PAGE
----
In Part -1, I explained about Data Replication in Hadoop: Replicating Data Blocks (Part – 1) now in this post I am trying to explain about Slave node disk failures.
Hadoop was originally designed with an intention to store petabyte data at the scale, with any Potential limitations to scaling out are minimized. The huge block size is a direct result of this requirement to store data on a very large scale. Firstly, each data block stored in HDFS consists of its own metadata and requires to be tracked down by a central server in way that the applications needs to access a particular file can be directed to the place where all the blocks of file are stored. If the size of that block were in the KB’s range, even modest data volume in the TB scale would overwhelm the metadata server with lots of blocks to track. Secondly, HDFS is built to provide high throughput so that the parallel processing of these massive volume of data sets happens as fast as possible.
The most important thing to Hadoop’s scalability on the data processing side is, and will always be, parallelism — it is the ability of processing the individual blocks of these massive files in parallel. To facilitate efficient processing, a balance needs to be struck.
Just like death and taxes, disk failures (and given enough time, even node or rack failures), are inevitable. Given the example in the adjoining figure, even if one of the racks were to fail, the cluster would still continue functioning. Performance would suffer since we would lost half our processing resources, but the system will still online and the data will be still available.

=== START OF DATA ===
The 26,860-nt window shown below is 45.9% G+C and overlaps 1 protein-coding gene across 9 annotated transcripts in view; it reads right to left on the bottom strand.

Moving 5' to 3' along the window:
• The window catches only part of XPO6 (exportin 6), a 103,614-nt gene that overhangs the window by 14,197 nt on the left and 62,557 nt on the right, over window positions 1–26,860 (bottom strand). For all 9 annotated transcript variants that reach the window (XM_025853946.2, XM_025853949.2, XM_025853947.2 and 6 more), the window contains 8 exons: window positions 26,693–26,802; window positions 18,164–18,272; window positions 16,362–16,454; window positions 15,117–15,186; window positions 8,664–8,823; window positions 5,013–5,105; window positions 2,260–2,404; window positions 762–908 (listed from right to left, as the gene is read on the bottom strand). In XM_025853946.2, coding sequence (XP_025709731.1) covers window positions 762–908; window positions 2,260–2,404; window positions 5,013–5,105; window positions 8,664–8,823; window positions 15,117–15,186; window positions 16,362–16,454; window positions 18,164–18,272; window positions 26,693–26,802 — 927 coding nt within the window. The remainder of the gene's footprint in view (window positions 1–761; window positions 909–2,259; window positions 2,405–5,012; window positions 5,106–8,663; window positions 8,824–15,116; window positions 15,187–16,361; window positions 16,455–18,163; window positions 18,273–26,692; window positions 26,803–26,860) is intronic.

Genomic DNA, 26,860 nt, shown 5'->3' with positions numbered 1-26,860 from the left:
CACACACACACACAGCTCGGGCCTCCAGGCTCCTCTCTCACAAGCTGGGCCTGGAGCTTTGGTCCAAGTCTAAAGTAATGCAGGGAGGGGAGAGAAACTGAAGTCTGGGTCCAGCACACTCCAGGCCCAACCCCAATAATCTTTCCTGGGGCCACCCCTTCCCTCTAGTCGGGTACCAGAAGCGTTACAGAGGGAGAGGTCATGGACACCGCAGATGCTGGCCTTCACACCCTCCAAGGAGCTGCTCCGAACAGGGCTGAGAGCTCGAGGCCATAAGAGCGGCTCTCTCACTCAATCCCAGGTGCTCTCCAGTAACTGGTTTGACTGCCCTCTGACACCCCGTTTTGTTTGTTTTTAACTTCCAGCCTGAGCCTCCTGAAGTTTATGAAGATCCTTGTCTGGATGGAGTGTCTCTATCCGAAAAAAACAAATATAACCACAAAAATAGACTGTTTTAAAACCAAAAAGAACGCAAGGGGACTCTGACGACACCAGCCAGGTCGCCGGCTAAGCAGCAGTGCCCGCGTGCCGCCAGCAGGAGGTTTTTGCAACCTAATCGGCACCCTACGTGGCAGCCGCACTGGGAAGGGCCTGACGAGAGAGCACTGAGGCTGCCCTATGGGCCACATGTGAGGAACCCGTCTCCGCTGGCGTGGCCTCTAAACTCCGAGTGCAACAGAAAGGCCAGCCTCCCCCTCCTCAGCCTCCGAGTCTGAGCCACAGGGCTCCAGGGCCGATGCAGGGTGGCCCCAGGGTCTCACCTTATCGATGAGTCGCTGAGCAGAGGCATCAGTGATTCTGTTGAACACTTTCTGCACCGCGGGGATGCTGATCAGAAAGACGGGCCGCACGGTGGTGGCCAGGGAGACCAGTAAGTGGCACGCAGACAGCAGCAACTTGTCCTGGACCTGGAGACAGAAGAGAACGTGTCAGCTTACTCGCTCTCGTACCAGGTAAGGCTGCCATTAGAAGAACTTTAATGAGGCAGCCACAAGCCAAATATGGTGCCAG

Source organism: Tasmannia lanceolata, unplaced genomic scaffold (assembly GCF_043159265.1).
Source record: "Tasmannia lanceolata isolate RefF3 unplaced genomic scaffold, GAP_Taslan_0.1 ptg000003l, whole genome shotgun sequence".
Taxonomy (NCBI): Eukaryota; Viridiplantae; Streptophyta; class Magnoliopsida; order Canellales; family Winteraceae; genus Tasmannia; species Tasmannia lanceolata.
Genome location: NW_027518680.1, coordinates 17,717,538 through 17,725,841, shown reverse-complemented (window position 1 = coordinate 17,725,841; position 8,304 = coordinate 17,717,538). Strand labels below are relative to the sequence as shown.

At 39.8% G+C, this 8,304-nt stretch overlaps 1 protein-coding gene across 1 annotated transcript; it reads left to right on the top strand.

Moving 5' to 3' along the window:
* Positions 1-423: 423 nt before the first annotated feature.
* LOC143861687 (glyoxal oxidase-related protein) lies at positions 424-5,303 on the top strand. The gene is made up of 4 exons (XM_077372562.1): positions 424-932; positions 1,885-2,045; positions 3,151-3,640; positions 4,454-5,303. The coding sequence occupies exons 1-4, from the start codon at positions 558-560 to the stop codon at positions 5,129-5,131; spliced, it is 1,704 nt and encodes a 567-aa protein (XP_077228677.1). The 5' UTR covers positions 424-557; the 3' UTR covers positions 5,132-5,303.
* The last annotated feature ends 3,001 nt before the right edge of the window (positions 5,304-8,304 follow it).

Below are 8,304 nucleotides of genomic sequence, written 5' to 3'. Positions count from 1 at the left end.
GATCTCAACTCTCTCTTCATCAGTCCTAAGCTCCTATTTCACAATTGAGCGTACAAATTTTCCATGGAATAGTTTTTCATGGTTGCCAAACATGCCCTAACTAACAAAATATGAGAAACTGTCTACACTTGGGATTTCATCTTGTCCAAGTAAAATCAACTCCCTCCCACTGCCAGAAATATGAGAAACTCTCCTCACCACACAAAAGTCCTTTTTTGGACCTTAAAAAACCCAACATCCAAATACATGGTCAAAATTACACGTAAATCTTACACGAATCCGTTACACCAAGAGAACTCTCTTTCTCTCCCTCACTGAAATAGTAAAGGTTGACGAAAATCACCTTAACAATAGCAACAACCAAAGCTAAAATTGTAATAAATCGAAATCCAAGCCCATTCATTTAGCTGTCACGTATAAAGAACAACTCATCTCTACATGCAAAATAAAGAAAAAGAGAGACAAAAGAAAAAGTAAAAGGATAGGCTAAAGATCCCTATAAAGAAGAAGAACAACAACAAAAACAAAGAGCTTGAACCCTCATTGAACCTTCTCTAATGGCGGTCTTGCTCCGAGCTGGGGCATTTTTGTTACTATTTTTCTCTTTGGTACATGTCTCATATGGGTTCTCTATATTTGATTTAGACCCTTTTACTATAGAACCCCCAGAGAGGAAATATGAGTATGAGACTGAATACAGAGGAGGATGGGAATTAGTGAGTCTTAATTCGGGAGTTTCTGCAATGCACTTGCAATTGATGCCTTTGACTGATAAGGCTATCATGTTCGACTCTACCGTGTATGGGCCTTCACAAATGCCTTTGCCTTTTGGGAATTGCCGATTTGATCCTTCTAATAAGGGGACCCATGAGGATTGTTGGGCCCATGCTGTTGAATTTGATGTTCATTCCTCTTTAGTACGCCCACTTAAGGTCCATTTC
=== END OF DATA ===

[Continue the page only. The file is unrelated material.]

In this situation, where a disk drive or a slave node fail to perform, the central metadata server for HDFS (called the NameNode) eventually finds it instantly that the file blocks which are stored on the failed resource are no longer available. For example, if Slave Node 3 in this figure fails, it would mean that Blocks A, C, and D are under-replicated. In other words, too few copies of these blocks are now available in HDFS. When HDFS depicts that a block is under-replicated, it orders a new copy.
To continue the example, let’s say that Slave Node 3 comes back online after a few hours. At the meantime, HDFS will ensure that there are now three copies of all the file blocks. So now, Blocks A, C, and D have four copies apiece and are over-replicated. As like under-replicated blocks, the HDFS central metadata server will sense about this as well, and will instantly order one copy of every file to be deleted.
One nice output of the availability of data is that when disk failures do occur, there’s no need to immediately replace failed hard drives. This can more effectively be done at regularly scheduled intervals.